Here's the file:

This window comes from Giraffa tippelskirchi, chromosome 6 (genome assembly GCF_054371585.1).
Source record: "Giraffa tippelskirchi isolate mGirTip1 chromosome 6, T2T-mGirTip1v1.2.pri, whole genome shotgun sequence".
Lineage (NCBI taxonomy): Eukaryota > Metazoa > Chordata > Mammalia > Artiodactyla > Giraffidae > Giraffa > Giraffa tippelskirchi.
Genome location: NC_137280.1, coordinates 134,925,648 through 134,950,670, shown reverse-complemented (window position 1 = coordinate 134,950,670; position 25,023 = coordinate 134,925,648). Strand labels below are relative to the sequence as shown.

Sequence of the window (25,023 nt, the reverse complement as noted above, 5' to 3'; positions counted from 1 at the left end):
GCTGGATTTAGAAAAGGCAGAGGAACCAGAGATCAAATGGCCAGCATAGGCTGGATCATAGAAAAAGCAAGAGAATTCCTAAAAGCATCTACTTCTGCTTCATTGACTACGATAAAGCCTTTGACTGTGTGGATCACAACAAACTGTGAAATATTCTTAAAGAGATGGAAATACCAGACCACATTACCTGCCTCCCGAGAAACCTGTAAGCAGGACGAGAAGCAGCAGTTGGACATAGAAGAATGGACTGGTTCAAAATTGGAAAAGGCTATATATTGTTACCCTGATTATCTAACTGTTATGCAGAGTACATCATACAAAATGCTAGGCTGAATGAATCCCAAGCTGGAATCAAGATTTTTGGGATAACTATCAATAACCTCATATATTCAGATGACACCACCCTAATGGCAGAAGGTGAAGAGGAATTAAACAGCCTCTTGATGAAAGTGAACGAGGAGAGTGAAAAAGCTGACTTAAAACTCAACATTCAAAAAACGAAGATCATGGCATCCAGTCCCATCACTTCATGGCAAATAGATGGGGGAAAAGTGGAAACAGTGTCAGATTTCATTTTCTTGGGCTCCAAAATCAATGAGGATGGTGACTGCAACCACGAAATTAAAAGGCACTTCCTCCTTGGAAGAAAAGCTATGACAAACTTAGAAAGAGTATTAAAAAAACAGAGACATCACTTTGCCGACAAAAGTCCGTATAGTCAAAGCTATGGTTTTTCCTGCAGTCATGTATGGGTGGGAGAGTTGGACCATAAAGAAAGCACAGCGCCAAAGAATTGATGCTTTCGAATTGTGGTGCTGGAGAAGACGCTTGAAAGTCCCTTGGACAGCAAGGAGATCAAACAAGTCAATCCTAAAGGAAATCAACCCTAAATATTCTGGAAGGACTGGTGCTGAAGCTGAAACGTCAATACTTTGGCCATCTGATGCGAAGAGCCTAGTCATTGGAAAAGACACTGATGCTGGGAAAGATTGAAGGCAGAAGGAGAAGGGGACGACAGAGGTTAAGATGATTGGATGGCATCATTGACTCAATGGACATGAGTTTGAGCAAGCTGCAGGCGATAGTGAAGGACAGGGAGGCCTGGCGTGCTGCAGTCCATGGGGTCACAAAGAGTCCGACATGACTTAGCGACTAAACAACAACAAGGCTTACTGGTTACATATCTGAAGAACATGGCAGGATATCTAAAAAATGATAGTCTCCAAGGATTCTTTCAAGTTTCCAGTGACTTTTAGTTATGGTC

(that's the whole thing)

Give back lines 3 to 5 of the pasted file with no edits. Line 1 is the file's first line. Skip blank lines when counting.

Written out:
Lineage (NCBI taxonomy): Eukaryota > Metazoa > Chordata > Mammalia > Artiodactyla > Giraffidae > Giraffa > Giraffa tippelskirchi.
Genome location: NC_137280.1, coordinates 134,925,648 through 134,950,670, shown reverse-complemented (window position 1 = coordinate 134,950,670; position 25,023 = coordinate 134,925,648). Strand labels below are relative to the sequence as shown.

Sequence of the window (25,023 nt, the reverse complement as noted above, 5' to 3'; positions counted from 1 at the left end):